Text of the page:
Ah, the Smokies. Doesn't get much better than that place. As a start, visit the NPS GSMNP site. Lots of info, weather links, and best of all, a downloadable full park map showing the entire trail network (there's alot, over 800 miles!). The map shows you all the potential loops; for a loop 60-80 miles long, I'm thinking AT north from Newfound Gap to Tricorner, down into Big Creek on Camel Gap, up Swallow Fork to Mt. Sterling, then south on the Benton Mackay route and then west on Kephart Prong/Sweet Heifer Creek back to the AT and Newfound Gap.
As for weather, you could have anything from late-spring conditions to deep-winter conditions, maybe all on the same trip. I had a trip about 10 years ago that started in the 60's and finished in the teens with 3 feet of snow! The big things to be prepared for in March are cold rain and mud. Make sure your raingear is solid, and take gaiters. Check out Chris Townsend's article here on hiking in cold rain. Be prepared for winter temps and possibly snow on the AT and anywhere else in the park above 5000 ft. elevation. The big highspots (LeConte, Clingmans, Guyot) can have temps around 0F even in March.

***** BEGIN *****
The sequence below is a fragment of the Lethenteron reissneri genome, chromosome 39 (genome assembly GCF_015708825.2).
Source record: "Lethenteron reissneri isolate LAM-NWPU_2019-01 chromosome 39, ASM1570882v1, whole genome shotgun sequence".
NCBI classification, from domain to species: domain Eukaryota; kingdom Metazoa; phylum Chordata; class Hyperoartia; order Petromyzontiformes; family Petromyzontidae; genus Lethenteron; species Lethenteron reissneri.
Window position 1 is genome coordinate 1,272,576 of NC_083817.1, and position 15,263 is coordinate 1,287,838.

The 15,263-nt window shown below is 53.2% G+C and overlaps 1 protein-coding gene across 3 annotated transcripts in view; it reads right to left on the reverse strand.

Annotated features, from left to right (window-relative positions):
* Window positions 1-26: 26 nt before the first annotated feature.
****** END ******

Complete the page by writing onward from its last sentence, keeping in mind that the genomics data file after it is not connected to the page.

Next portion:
Also, be wary of the bears. This is the highest density of black bears in the East, and they aren't as fearful of humans as in many places. Check trail and shelter closings on the NPS site and at the trailhead before starting. I know Russell Field shelter on the southern AT is closed right now because of aggressive bear activity.
The best book I know of on GSMNP is "Hiking Trails of the Smokies" by the Great Smoky Mountains Natural History Association. It has a mileage/elevation profile and narrative about every trail in the park. Awesome resource.
Have a great time!